Tales From the Archives

The Obscured Histories of SLU’s Most Recognizable Buildings

    Pius XII Library at Saint Louis University boasts an impressive archive. They have preserved over a hundred years of SLU history through the collection of yearbooks, posters and, above all, thousands of photos. What’s more, is that you can access so much of this online through the library’s digital collections

    Without a doubt, the most intriguing part of the archives is the photos, especially of SLU’s campus life. With simply a glance, the photos pull the viewer into the strange yet familiar past. It’s easy to fall into the habit of looking at the buildings on campus and seeing nothing past their dull facades, but to do this can gloss over so much. The buildings each have their own history that can excite and inspire or that at least are weird enough to become a fun fact.

Photo Courtesy of Rita G. Adams

    The Center for Global Citizenship (CGC) has been a feature of SLU’s campus for nearly 100 years, though its purpose is a relatively new change. Built in 1925 as The West Pine Gym, it was home to SLU’s Men’s Basketball team and served as a sports venue until 2008. In 2014, it reopened as the CGC known today. In this picture, it also serves as a bedrock of sorts, a helpful touchstone to see the change around it. 

    Seeing West Pine as a true street can be a bit jarring, however, it would serve that purpose until 1970, when it was converted into a pedestrian thoroughfare. 

    Also, present in these pictures is Des Peres Hall, though with a much drearier look than today. Built in 1947, shortly after World War II, Des Peres was created out of a dire necessity for more classroom space. However, since building materials were scarce following the War the price was reputed to be extreme. The high price did not mean an impressive style, and a cost cutting measure led to the building’s austere look. The construction of the building itself was strange as well; despite the clear need for classroom space, the building was only worked on at night in double shifts. Rumors began to circulate that it was built by an East Saint Louis gang, called “Egans Rats” for an egregious amount of time and dubbed “Egans Haul.”

Photo Courtesy of Rita G. Adams

    DuBourg Hall stands out for its unique architectural style, not shared by many other surrounding buildings. It fits right at home next to College Church, as they are both built in a Gothic style, but when viewed within the campus as a whole, the building can seem like an ancient anomaly. In many ways, this ancient feeling may have been intentional. At the time of Dubourg Hall’s construction, the university was in a time of great transition. The university was moving from its downtown campus to the new midtown location. By channeling this older style they were giving the university a more grounded feeling while getting acquainted with their new home. This feeling was important because at the time the entire university was in DuBourg. The building had dormitories for both Jesuit priests and students, classrooms, offices, a library and laboratories. Dubourg can be seen as serving as an architectural cornerstone for the university. The building channels an ancient style in order to ground the school in its Jesuit and Catholic roots. However, its contrast with surrounding buildings also demonstrates that the university isn’t stuck in its ways and has found its own path forward.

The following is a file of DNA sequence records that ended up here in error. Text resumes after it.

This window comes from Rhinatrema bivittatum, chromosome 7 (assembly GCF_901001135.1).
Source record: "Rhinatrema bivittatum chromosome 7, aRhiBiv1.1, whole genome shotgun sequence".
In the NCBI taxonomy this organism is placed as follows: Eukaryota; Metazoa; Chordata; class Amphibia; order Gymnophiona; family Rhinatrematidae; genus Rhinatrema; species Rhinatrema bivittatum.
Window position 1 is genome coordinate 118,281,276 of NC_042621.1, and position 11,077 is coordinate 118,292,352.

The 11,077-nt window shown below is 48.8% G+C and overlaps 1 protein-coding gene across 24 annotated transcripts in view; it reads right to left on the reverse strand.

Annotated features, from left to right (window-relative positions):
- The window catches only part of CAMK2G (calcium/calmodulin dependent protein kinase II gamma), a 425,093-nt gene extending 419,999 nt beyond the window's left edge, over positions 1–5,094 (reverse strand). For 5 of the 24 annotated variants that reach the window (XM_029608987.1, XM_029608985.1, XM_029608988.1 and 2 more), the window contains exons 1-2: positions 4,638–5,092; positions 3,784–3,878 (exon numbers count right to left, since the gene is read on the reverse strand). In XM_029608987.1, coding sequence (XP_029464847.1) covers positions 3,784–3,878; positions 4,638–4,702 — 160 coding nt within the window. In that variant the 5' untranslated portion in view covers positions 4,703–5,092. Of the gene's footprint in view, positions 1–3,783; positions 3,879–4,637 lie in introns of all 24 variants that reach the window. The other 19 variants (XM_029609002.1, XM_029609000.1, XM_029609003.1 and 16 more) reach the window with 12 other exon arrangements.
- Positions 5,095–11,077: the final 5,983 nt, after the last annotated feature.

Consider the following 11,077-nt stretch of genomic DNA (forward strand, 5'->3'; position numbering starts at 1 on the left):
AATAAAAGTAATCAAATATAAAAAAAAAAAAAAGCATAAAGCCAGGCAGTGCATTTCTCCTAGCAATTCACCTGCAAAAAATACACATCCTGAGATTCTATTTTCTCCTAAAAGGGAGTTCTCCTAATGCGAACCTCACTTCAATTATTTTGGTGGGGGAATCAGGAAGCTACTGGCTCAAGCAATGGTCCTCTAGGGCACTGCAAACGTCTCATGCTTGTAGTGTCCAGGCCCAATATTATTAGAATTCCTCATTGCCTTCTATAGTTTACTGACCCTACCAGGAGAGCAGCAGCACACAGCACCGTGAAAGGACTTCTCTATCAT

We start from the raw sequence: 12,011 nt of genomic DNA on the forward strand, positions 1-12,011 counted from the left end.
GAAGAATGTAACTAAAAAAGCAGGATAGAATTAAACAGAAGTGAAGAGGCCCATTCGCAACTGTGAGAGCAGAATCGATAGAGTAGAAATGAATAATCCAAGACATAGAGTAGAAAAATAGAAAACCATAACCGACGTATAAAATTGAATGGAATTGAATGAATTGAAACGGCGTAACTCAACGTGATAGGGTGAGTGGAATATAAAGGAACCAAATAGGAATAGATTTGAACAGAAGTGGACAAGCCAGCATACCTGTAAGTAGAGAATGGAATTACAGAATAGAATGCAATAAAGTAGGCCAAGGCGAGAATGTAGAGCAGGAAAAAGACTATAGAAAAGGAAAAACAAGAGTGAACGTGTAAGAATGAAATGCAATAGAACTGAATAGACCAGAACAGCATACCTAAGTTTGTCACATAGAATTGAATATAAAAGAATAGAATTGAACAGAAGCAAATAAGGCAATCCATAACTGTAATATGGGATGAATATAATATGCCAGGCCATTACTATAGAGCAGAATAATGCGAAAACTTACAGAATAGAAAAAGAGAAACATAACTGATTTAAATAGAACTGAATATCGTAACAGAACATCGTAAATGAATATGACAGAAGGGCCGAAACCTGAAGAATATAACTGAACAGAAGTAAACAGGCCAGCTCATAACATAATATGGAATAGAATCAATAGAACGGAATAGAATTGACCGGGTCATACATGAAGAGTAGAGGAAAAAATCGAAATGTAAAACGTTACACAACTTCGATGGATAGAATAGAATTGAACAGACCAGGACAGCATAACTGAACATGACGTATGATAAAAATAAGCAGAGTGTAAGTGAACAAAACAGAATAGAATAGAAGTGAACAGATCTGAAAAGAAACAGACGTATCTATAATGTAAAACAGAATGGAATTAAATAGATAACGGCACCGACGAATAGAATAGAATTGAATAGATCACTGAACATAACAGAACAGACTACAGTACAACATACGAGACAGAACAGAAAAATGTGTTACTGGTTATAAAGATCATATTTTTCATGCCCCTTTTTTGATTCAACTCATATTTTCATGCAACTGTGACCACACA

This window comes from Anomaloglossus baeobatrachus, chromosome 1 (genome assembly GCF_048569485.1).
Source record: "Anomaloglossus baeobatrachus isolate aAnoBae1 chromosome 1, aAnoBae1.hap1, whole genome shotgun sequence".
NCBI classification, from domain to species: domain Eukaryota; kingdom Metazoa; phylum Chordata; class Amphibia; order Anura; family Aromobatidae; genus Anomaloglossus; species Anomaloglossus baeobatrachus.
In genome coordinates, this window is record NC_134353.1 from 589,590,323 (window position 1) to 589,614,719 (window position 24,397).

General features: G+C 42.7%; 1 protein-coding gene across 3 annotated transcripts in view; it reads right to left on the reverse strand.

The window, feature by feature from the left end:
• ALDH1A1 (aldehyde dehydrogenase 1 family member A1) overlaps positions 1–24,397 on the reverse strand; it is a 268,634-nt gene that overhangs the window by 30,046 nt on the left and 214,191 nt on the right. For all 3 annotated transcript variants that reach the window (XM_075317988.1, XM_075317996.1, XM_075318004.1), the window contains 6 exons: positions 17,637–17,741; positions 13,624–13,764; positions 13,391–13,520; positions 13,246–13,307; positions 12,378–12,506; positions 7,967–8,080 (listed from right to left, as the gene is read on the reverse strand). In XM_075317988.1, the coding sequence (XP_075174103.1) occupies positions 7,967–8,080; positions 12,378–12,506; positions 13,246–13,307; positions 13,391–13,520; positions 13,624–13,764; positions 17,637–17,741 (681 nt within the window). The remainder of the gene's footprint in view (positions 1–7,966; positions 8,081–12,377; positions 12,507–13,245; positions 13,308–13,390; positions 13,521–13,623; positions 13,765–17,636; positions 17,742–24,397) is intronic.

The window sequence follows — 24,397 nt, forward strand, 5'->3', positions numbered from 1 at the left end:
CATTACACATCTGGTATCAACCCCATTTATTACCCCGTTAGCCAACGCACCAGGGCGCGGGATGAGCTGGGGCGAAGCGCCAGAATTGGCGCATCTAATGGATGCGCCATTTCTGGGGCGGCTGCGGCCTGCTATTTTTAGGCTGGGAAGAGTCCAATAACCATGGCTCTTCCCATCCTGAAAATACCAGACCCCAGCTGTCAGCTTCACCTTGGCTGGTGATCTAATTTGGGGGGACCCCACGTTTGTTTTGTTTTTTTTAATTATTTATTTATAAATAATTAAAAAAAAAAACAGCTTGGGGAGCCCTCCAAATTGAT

Photo Courtesy of Rita G. Adams

    If DuBourg Hall stands out for its unique architectural style, the Cupples House goes even further. Not only is it in the unique and grand Romanesque revival style, but it also stands alone as a house in the middle of a college campus. The building’s history seems to match its peculiar circumstances. Built in the 1880s by millionaire entrepreneur Samuel Cupples, it was built on the highest ground in Saint Louis at the time. Around the same time that Cupples was beginning his construction, the Jesuits were beginning the move to their new Midtown campus as well. Cupples would not appreciate his new neighbors, and his relationship with them would be strained from the start. Part of this can be attributed to SLUs new location blocking his view, as well as Cupples’s preference for SLU’s rival college, Washington University. Cupples took this grudge to the grave, stipulating in his will that the house should not be sold to SLU. Cupples would not get his way in the end, the home was sold to and used by a telegraph union and would later come to SLU in 1946.

    It can be easy to look past all these buildings and see them as nothing more than antiquated relics. However, there is much more to be said about these buildings beyond their architectural styles. Each building has a history and a legacy that is fascinating. It’s impossible to say all the buildings on campus will have an interesting story, some really are as unassuming as they seem, but it is still important to look, pause for a moment and realize the buildings we pass every day are part of a larger context that is often hard to appreciate but is immensely impressive.